St Dunstan in the West

Another in the series on historic churches in the City of London …

By the time of the Great Fire of London in 1666, there were over a hundred parish churches and other places of Christian worship within and immediately without the walls of  the City. To be precise, according to  Parish Clerks’ records, there were 97 churches within the walls of the City, and 16 without, making a total of 113. 

St Dunstan in the West was originally built at least as long ago as the twelfth century, the oldest reference to it dating to 1180, and possibly as long ago as the tenth or eleventh, sometime between the death of Archbishop Dunstan in 988 and the consecration of Archbishop Lanfranc in 1070.  A chapel was added in the fifteenth century, in 1421, by one T. Duke, who was there buried.

The church was undamaged  in the Great Fire of 1666, thanks to the action of forty scholars from Westminster School, under their Dean.     Nonetheless, it was demolished in 1828, then rebuilt   by John Shaw Senior and, after his death,  his son John Shaw Junior, between 1830-33.  It was then damaged by a bomb in 1944, and rebuilt again in 1950, with financial support from the newspaper magnate Viscount Camrose.  It  is presently home to not only an Anglican congregation but also a Romanian Orthodox one, and the  altar screen is from a monastery in Bucharest.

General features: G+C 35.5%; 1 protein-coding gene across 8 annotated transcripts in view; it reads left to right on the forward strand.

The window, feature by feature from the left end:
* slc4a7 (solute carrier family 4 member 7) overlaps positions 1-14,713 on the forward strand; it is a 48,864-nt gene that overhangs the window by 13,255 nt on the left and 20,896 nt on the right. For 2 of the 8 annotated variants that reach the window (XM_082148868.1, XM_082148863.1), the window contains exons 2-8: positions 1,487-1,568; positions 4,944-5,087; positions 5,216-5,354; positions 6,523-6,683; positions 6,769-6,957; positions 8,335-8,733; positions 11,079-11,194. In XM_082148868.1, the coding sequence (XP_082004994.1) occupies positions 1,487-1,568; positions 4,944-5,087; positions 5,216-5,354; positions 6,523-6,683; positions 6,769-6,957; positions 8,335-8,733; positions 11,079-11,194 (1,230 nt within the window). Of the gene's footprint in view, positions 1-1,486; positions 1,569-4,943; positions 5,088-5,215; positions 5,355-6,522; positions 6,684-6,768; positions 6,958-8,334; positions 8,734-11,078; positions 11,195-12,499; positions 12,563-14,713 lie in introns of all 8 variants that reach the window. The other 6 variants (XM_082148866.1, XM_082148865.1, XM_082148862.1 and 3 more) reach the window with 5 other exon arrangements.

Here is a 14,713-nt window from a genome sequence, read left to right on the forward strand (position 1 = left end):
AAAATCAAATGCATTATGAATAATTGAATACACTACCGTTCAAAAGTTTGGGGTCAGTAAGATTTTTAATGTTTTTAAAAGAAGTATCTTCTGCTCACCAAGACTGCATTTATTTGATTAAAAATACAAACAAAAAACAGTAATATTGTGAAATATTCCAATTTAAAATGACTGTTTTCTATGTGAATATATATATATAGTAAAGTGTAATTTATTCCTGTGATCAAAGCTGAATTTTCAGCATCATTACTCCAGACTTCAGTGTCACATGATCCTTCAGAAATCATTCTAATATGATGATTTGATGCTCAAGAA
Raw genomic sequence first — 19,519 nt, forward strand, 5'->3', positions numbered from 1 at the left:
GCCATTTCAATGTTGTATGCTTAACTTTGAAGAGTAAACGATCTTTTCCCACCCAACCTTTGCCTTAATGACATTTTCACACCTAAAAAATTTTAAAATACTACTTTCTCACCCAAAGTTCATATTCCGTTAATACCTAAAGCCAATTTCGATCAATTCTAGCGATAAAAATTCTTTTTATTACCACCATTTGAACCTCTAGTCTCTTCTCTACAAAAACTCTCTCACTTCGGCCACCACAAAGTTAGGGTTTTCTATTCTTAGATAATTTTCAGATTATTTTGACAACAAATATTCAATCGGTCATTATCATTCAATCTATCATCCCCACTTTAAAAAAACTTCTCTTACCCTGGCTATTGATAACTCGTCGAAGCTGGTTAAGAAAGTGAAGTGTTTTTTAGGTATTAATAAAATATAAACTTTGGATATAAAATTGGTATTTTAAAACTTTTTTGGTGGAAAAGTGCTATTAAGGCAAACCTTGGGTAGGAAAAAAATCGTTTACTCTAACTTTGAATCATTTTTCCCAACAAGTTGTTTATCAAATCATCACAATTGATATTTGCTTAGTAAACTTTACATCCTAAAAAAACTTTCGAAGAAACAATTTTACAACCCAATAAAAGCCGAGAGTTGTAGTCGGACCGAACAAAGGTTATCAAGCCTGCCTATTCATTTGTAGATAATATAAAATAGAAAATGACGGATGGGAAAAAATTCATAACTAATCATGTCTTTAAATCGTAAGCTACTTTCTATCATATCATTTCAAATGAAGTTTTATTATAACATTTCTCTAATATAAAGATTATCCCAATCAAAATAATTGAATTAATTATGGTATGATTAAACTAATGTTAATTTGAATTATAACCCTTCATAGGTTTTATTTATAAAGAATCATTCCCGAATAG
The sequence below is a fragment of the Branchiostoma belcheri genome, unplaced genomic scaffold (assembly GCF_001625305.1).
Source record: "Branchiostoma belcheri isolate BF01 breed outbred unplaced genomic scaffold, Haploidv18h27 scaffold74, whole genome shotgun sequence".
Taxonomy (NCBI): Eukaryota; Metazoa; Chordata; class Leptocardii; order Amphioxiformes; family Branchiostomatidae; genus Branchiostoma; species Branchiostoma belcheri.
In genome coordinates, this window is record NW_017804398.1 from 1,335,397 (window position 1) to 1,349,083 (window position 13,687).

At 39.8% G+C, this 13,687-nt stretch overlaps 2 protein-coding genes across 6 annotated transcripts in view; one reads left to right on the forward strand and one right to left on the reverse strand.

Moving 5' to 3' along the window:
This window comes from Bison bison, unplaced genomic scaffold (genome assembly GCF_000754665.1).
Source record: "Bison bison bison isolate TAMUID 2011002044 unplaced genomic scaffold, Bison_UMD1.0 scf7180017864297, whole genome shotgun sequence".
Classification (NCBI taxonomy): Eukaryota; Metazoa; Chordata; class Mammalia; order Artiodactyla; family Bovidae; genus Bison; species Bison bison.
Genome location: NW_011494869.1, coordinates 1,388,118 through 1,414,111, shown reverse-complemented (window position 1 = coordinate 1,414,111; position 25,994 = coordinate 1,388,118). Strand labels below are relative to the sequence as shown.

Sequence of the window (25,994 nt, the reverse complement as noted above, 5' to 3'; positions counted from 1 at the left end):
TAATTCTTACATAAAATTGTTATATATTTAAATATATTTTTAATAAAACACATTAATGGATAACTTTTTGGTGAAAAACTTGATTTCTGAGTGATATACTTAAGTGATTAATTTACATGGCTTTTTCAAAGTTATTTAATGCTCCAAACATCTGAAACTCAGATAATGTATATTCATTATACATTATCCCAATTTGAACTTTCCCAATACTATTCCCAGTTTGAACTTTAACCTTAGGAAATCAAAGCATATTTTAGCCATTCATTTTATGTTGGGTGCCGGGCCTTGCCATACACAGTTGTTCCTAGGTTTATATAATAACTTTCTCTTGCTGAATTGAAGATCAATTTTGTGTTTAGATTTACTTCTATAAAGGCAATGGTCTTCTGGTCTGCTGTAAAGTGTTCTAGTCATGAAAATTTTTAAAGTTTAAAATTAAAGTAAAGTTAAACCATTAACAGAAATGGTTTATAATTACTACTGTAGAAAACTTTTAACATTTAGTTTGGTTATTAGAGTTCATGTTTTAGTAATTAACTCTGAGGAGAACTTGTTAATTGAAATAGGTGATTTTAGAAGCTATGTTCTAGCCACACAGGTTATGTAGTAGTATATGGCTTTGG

The distinctively octagonal interior of the church, impressionistically dappled with colour from the stained-glass windows, contains a number of sixteenth- and seventeenth- century memorials. 

The entrance to the vestry incorporates  a  statue of   Elizabeth I dating to 1586, that used to stand on Ludgate until its demolition in 1760

Inside the porch are statues of King Lud, the mythical founder of London, and his sons Androgeus and Tenvantius, or Theomantius, that also used to stand on Ludgate, and probably also date to around 1586. 

The feature clock, and the wooden aedicule above it containing the figures of two giants, possibly Gog and Magog, date to the late seventeenth century, or possibly the early eighteenth.  The giants, clad only in loincloths, ring the bells with their clubs each  quarter-hour.

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